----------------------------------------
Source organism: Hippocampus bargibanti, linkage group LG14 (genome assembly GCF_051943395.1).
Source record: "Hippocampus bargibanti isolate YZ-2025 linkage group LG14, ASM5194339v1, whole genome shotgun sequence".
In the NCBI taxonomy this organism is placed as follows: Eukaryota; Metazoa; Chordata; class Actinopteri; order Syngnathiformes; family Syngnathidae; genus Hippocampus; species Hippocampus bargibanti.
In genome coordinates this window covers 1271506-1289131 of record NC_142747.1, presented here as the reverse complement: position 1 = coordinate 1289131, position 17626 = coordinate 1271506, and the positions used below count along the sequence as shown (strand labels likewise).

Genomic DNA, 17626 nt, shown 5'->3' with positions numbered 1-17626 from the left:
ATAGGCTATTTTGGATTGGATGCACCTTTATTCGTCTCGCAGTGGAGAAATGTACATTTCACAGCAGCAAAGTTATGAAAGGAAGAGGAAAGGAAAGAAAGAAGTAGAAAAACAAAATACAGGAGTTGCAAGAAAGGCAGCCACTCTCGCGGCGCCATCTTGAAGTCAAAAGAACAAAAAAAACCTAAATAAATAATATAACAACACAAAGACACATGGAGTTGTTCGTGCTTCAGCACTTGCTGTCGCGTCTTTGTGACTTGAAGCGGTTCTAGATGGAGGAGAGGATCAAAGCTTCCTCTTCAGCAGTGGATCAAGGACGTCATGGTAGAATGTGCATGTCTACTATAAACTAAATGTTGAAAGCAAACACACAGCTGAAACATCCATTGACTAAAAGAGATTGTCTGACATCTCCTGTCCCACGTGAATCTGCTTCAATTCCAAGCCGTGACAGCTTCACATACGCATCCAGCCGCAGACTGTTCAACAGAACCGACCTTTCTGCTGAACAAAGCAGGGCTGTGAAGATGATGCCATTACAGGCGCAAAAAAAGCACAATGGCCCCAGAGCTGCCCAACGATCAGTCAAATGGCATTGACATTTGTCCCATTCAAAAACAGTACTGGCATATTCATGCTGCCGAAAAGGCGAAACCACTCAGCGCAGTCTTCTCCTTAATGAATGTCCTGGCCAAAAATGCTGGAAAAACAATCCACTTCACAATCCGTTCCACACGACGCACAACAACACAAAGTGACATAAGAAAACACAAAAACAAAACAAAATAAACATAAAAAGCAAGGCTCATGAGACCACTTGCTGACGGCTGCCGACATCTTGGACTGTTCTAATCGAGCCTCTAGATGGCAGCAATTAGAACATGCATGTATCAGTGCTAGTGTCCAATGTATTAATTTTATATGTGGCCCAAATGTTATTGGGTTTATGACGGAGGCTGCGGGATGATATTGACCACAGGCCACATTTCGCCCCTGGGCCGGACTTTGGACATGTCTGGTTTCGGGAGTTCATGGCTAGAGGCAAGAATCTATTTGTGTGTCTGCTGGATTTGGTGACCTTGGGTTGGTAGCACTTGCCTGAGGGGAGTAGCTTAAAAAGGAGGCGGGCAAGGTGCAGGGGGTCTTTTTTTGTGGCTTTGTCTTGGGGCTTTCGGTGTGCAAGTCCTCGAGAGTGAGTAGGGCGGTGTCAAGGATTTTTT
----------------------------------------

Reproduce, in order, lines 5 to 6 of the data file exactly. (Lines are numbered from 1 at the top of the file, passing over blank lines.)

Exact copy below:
Genomic DNA, 17626 nt, shown 5'->3' with positions numbered 1-17626 from the left:
ATAGGCTATTTTGGATTGGATGCACCTTTATTCGTCTCGCAGTGGAGAAATGTACATTTCACAGCAGCAAAGTTATGAAAGGAAGAGGAAAGGAAAGAAAGAAGTAGAAAAACAAAATACAGGAGTTGCAAGAAAGGCAGCCACTCTCGCGGCGCCATCTTGAAGTCAAAAGAACAAAAAAAACCTAAATAAATAATATAACAACACAAAGACACATGGAGTTGTTCGTGCTTCAGCACTTGCTGTCGCGTCTTTGTGACTTGAAGCGGTTCTAGATGGAGGAGAGGATCAAAGCTTCCTCTTCAGCAGTGGATCAAGGACGTCATGGTAGAATGTGCATGTCTACTATAAACTAAATGTTGAAAGCAAACACACAGCTGAAACATCCATTGACTAAAAGAGATTGTCTGACATCTCCTGTCCCACGTGAATCTGCTTCAATTCCAAGCCGTGACAGCTTCACATACGCATCCAGCCGCAGACTGTTCAACAGAACCGACCTTTCTGCTGAACAAAGCAGGGCTGTGAAGATGATGCCATTACAGGCGCAAAAAAAGCACAATGGCCCCAGAGCTGCCCAACGATCAGTCAAATGGCATTGACATTTGTCCCATTCAAAAACAGTACTGGCATATTCATGCTGCCGAAAAGGCGAAACCACTCAGCGCAGTCTTCTCCTTAATGAATGTCCTGGCCAAAAATGCTGGAAAAACAATCCACTTCACAATCCGTTCCACACGACGCACAACAACACAAAGTGACATAAGAAAACACAAAAACAAAACAAAATAAACATAAAAAGCAAGGCTCATGAGACCACTTGCTGACGGCTGCCGACATCTTGGACTGTTCTAATCGAGCCTCTAGATGGCAGCAATTAGAACATGCATGTATCAGTGCTAGTGTCCAATGTATTAATTTTATATGTGGCCCAAATGTTATTGGGTTTATGACGGAGGCTGCGGGATGATATTGACCACAGGCCACATTTCGCCCCTGGGCCGGACTTTGGACATGTCTGGTTTCGGGAGTTCATGGCTAGAGGCAAGAATCTATTTGTGTGTCTGCTGGATTTGGTGACCTTGGGTTGGTAGCACTTGCCTGAGGGGAGTAGCTTAAAAAGGAGGCGGGCAAGGTGCAGGGGGTCTTTTTTTGTGGCTTTGTCTTGGGGCTTTCGGTGTGCAAGTCCTCGAGAGTGAGTAGGGCGGTGTCAAGGATTTTTT